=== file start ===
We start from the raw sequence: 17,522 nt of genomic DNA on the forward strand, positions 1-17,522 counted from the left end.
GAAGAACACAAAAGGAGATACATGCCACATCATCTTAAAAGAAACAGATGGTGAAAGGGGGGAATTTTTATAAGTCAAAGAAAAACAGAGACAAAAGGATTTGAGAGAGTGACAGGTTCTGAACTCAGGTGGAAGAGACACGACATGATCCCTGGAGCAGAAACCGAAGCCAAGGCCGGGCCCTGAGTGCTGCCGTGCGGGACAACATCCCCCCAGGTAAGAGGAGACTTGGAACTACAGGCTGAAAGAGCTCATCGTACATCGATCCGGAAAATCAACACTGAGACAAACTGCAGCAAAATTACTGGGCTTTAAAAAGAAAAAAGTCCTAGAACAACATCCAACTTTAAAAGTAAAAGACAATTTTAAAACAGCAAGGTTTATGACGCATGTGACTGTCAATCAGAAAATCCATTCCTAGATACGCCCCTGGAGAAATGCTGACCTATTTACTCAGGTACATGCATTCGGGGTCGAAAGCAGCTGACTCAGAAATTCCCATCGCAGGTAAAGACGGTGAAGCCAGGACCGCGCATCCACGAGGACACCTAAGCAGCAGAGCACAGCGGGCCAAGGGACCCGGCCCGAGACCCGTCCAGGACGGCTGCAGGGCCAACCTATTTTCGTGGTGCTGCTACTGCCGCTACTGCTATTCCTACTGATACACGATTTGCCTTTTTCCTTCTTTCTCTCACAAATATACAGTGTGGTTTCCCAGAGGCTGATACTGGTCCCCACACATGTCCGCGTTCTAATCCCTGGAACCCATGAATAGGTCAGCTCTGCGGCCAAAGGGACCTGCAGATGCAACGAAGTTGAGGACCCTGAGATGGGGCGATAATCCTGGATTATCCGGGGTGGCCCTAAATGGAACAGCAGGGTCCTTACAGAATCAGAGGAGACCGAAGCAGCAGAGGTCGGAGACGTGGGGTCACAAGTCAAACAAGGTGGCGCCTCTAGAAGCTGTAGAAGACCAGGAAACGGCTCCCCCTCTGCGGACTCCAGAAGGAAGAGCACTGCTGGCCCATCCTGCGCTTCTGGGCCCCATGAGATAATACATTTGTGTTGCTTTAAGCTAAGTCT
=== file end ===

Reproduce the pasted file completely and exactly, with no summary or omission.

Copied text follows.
We start from the raw sequence: 17,522 nt of genomic DNA on the forward strand, positions 1-17,522 counted from the left end.
GAAGAACACAAAAGGAGATACATGCCACATCATCTTAAAAGAAACAGATGGTGAAAGGGGGGAATTTTTATAAGTCAAAGAAAAACAGAGACAAAAGGATTTGAGAGAGTGACAGGTTCTGAACTCAGGTGGAAGAGACACGACATGATCCCTGGAGCAGAAACCGAAGCCAAGGCCGGGCCCTGAGTGCTGCCGTGCGGGACAACATCCCCCCAGGTAAGAGGAGACTTGGAACTACAGGCTGAAAGAGCTCATCGTACATCGATCCGGAAAATCAACACTGAGACAAACTGCAGCAAAATTACTGGGCTTTAAAAAGAAAAAAGTCCTAGAACAACATCCAACTTTAAAAGTAAAAGACAATTTTAAAACAGCAAGGTTTATGACGCATGTGACTGTCAATCAGAAAATCCATTCCTAGATACGCCCCTGGAGAAATGCTGACCTATTTACTCAGGTACATGCATTCGGGGTCGAAAGCAGCTGACTCAGAAATTCCCATCGCAGGTAAAGACGGTGAAGCCAGGACCGCGCATCCACGAGGACACCTAAGCAGCAGAGCACAGCGGGCCAAGGGACCCGGCCCGAGACCCGTCCAGGACGGCTGCAGGGCCAACCTATTTTCGTGGTGCTGCTACTGCCGCTACTGCTATTCCTACTGATACACGATTTGCCTTTTTCCTTCTTTCTCTCACAAATATACAGTGTGGTTTCCCAGAGGCTGATACTGGTCCCCACACATGTCCGCGTTCTAATCCCTGGAACCCATGAATAGGTCAGCTCTGCGGCCAAAGGGACCTGCAGATGCAACGAAGTTGAGGACCCTGAGATGGGGCGATAATCCTGGATTATCCGGGGTGGCCCTAAATGGAACAGCAGGGTCCTTACAGAATCAGAGGAGACCGAAGCAGCAGAGGTCGGAGACGTGGGGTCACAAGTCAAACAAGGTGGCGCCTCTAGAAGCTGTAGAAGACCAGGAAACGGCTCCCCCTCTGCGGACTCCAGAAGGAAGAGCACTGCTGGCCCATCCTGCGCTTCTGGGCCCCATGAGATAATACATTTGTGTTGCTTTAAGCTAAGTCT